Use Trello to maximise productivity and remove stress
Trello is at the heart of my task management system. I have been using it for two years, discovering new functionalities and ways to increase my personal productivity and the effectiveness of the business.
For several years, I have been looking for a comprehensive and flexible task management system. I tried paper lists, Evernote, Apple Notes, emails, and was never completely satisfied.
After a few months of trying one system, I was abandoning it and looking for another solution.
I eventually started using Trello. It happened progressively and unconsciously at first. But its qualities have made me take over my task management and project management system altogether.
Trello is incredibly intuitive and effective system, for both personal and collaborative use.
Trello as a personal task management system
Trello allows you to manage activities as “cards”, which are similar to digital post-it papers. You
can move and organize your cards on your “board”, that is similar to a whiteboard.
For each card (or task) you can allocate a deadline, a team member, add some additional information (any type of files) or comment.
The principle is very simple but incredibly versatile and powerful. Other features and integrations can also add to its already significant value.
Trello as a team / project management system
It is when managing a team or a project that Trello makes wonders.
With the board view, everyone that is participating in the project can see the overall list of tasks and have a broad picture of the importance and the progress of the project.
This helps prioritize actions and be more effective in the decision-making.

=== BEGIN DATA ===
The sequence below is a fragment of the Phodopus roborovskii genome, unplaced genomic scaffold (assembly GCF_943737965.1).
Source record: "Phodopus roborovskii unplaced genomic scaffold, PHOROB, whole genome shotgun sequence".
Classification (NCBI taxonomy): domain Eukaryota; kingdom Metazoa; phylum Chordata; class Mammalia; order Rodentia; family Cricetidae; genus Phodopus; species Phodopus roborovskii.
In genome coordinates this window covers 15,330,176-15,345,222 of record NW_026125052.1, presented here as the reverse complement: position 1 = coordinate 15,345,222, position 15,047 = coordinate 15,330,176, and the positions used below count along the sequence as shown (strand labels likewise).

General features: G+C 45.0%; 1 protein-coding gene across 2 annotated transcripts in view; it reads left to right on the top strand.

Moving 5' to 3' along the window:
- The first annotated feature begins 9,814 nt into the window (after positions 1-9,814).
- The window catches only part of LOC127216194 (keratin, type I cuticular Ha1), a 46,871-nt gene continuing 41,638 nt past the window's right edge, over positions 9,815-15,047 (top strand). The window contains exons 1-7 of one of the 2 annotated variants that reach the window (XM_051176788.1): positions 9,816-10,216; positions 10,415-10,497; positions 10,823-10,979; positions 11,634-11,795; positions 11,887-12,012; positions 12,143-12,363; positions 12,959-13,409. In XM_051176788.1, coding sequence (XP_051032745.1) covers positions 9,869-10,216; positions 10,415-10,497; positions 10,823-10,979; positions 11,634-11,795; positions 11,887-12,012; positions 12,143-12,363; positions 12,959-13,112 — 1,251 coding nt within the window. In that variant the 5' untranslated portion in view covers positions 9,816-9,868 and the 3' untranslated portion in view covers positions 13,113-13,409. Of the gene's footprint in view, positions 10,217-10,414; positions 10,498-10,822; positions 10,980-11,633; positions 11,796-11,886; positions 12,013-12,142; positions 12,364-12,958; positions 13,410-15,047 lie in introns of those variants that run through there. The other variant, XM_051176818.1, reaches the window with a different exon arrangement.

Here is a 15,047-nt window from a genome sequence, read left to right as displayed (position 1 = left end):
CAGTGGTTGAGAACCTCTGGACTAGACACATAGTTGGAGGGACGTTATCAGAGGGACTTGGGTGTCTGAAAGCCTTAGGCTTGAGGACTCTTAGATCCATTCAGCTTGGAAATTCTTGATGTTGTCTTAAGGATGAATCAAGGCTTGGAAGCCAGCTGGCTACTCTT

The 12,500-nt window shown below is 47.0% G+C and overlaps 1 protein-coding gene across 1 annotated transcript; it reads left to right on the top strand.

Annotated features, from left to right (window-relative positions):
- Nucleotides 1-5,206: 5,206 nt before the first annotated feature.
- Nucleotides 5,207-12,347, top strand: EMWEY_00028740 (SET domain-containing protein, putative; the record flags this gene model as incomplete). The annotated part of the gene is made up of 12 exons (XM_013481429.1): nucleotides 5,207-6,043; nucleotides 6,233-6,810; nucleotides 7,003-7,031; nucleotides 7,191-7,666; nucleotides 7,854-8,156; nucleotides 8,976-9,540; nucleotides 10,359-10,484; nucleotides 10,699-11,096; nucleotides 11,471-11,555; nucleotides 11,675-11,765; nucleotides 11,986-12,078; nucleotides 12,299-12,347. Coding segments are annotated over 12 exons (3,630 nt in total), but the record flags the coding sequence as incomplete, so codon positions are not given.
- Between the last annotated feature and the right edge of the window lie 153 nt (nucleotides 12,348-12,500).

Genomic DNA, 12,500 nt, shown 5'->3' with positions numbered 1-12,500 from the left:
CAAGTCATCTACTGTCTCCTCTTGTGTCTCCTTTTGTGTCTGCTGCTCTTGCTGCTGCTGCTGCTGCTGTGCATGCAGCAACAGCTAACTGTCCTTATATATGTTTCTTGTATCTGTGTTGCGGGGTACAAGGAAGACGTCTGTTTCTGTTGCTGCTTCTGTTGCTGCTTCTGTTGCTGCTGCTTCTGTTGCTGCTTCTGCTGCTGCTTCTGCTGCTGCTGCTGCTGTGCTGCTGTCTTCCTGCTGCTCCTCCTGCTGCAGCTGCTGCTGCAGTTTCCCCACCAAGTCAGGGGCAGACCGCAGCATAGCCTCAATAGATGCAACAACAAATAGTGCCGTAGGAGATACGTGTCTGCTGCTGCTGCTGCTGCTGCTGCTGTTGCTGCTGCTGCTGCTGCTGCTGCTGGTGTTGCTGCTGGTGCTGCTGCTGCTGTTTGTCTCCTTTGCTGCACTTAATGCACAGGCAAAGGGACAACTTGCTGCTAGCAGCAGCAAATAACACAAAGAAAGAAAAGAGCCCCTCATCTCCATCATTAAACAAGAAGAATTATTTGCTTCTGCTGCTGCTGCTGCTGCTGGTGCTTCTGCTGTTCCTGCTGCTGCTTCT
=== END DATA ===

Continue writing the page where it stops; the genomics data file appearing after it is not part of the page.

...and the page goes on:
Using Trello will also be very useful to lead meetings, and completely remove the use for minutes of the meeting. All the decisions can indeed be directly integrated to Trello.
Its integrated features help you manage a collaborative project in a very flexible way:
- Allocation of one person responsible for a task (or several team members as participants)
- Tagging of your colleagues in the comment section to ease the discussion
- Powerful filtering of tasks by person, or label, in order to see the activities that are relevant at a point of time for a person or a department
What I like
- Flexibility to use the cards and boards as you see fit. You can plan your next travel, organize a party, manage a project or production process ;
- Pleasant to use and entertaining
- Very intuitive when rolling it out on a business scale
- Free for a lot of good features
What I don’t like
- The tendency to create a task bureaucracy and increase the volume of unnecessary things to do, because of the ease of use. It is not due to the software specifically but you have to watch out. I’ll come back to that in another post.
- There is no distinction between a participant to a task and the responsible that is accountable for its delivery
- It is hard to find negative points to Trello
Pricing (as of December 2017)
Using Trello and the GTD method have much increased my productivity. But the more interesting takeaway is that it dramatically reduced stress and increases control over my tasks. Trello being very visual and pleasant, it makes working more entertaining by giving it a game-like aspect.
If you never used a task management system before, Trello maybe overwhelming at first, but it is still very intuitive so the learning curve will be short.
For the advanced user, Trello will also give huge benefits when integrated with other compatible apps and used with teams.
What are you using to manage your tasks? Do you have any specific tools or perhaps the old pen & paper? I’m interested to know more about your habits. Leave a comment in the section below or share the article with a friend that may like it 🙂